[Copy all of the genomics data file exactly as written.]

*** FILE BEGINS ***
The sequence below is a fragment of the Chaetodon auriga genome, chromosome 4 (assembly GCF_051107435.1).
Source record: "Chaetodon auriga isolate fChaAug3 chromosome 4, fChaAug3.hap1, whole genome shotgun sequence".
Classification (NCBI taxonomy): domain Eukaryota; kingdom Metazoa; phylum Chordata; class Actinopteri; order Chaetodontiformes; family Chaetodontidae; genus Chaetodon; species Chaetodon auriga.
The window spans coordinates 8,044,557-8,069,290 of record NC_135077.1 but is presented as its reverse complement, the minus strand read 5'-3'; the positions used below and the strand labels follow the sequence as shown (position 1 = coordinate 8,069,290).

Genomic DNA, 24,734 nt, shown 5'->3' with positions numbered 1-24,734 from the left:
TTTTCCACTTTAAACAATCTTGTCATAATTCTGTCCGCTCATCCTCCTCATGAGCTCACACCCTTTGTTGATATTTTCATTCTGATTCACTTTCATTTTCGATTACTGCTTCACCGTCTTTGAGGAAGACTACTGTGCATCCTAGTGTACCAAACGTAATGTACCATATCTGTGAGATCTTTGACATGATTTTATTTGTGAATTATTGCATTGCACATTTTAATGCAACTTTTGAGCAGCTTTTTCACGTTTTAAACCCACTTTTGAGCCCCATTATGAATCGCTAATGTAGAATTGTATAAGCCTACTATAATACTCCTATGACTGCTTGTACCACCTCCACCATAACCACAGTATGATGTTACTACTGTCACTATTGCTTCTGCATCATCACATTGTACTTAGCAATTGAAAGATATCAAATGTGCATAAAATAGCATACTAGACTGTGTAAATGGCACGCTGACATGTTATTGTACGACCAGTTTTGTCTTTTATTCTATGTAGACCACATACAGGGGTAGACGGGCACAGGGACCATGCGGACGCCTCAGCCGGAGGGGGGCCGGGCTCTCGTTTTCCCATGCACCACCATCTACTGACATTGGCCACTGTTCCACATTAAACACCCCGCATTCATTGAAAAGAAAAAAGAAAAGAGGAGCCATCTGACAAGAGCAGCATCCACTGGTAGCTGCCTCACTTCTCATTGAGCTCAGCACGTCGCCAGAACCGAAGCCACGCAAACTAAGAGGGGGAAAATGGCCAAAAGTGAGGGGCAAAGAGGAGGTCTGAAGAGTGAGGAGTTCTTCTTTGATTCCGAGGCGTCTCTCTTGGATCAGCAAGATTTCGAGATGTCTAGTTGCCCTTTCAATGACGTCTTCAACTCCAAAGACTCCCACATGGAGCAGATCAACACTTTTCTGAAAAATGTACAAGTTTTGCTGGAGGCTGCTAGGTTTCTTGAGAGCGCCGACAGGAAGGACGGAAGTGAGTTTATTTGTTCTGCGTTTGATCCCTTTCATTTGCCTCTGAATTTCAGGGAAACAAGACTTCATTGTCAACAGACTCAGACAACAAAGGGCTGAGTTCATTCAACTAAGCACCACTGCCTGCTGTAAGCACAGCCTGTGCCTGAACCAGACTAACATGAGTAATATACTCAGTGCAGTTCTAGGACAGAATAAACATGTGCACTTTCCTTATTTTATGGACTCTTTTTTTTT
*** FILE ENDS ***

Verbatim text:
The sequence below is a fragment of the Chaetodon auriga genome, chromosome 4 (assembly GCF_051107435.1).
Source record: "Chaetodon auriga isolate fChaAug3 chromosome 4, fChaAug3.hap1, whole genome shotgun sequence".
Classification (NCBI taxonomy): domain Eukaryota; kingdom Metazoa; phylum Chordata; class Actinopteri; order Chaetodontiformes; family Chaetodontidae; genus Chaetodon; species Chaetodon auriga.
The window spans coordinates 8,044,557-8,069,290 of record NC_135077.1 but is presented as its reverse complement, the minus strand read 5'-3'; the positions used below and the strand labels follow the sequence as shown (position 1 = coordinate 8,069,290).

Genomic DNA, 24,734 nt, shown 5'->3' with positions numbered 1-24,734 from the left:
TTTTCCACTTTAAACAATCTTGTCATAATTCTGTCCGCTCATCCTCCTCATGAGCTCACACCCTTTGTTGATATTTTCATTCTGATTCACTTTCATTTTCGATTACTGCTTCACCGTCTTTGAGGAAGACTACTGTGCATCCTAGTGTACCAAACGTAATGTACCATATCTGTGAGATCTTTGACATGATTTTATTTGTGAATTATTGCATTGCACATTTTAATGCAACTTTTGAGCAGCTTTTTCACGTTTTAAACCCACTTTTGAGCCCCATTATGAATCGCTAATGTAGAATTGTATAAGCCTACTATAATACTCCTATGACTGCTTGTACCACCTCCACCATAACCACAGTATGATGTTACTACTGTCACTATTGCTTCTGCATCATCACATTGTACTTAGCAATTGAAAGATATCAAATGTGCATAAAATAGCATACTAGACTGTGTAAATGGCACGCTGACATGTTATTGTACGACCAGTTTTGTCTTTTATTCTATGTAGACCACATACAGGGGTAGACGGGCACAGGGACCATGCGGACGCCTCAGCCGGAGGGGGGCCGGGCTCTCGTTTTCCCATGCACCACCATCTACTGACATTGGCCACTGTTCCACATTAAACACCCCGCATTCATTGAAAAGAAAAAAGAAAAGAGGAGCCATCTGACAAGAGCAGCATCCACTGGTAGCTGCCTCACTTCTCATTGAGCTCAGCACGTCGCCAGAACCGAAGCCACGCAAACTAAGAGGGGGAAAATGGCCAAAAGTGAGGGGCAAAGAGGAGGTCTGAAGAGTGAGGAGTTCTTCTTTGATTCCGAGGCGTCTCTCTTGGATCAGCAAGATTTCGAGATGTCTAGTTGCCCTTTCAATGACGTCTTCAACTCCAAAGACTCCCACATGGAGCAGATCAACACTTTTCTGAAAAATGTACAAGTTTTGCTGGAGGCTGCTAGGTTTCTTGAGAGCGCCGACAGGAAGGACGGAAGTGAGTTTATTTGTTCTGCGTTTGATCCCTTTCATTTGCCTCTGAATTTCAGGGAAACAAGACTTCATTGTCAACAGACTCAGACAACAAAGGGCTGAGTTCATTCAACTAAGCACCACTGCCTGCTGTAAGCACAGCCTGTGCCTGAACCAGACTAACATGAGTAATATACTCAGTGCAGTTCTAGGACAGAATAAACATGTGCACTTTCCTTATTTTATGGACTCTTTTTTTTT